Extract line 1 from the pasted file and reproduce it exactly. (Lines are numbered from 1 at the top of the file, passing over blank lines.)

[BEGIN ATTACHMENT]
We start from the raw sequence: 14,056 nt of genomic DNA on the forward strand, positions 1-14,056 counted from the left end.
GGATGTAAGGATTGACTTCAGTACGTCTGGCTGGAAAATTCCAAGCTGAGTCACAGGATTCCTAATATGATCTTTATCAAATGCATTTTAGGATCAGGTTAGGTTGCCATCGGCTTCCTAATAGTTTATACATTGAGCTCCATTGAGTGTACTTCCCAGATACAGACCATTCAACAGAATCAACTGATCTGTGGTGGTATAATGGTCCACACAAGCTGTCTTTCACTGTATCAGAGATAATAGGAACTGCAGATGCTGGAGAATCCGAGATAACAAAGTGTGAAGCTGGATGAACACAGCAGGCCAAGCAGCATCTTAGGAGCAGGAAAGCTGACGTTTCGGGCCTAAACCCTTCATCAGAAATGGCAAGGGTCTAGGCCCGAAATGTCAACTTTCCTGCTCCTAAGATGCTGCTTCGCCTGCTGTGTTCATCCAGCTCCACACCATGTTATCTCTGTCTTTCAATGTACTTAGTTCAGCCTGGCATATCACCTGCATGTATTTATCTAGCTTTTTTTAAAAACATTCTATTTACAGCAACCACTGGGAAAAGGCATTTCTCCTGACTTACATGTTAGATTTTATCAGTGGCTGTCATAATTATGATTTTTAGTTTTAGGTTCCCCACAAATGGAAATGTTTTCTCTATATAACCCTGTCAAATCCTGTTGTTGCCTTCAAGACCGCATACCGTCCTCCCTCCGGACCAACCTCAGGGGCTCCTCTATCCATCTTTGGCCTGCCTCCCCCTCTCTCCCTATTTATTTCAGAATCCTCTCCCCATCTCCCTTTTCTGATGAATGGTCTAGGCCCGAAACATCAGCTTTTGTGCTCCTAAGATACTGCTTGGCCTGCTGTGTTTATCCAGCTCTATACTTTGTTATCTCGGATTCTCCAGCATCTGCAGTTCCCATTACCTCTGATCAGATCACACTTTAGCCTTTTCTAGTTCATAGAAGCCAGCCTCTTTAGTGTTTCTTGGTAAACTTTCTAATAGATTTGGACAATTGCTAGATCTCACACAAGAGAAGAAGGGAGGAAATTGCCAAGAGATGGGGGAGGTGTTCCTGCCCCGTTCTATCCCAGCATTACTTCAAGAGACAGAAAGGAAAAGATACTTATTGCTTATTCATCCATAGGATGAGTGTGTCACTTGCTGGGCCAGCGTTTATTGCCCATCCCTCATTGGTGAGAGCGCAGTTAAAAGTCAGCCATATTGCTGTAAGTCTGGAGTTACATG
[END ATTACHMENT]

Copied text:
We start from the raw sequence: 14,056 nt of genomic DNA on the forward strand, positions 1-14,056 counted from the left end.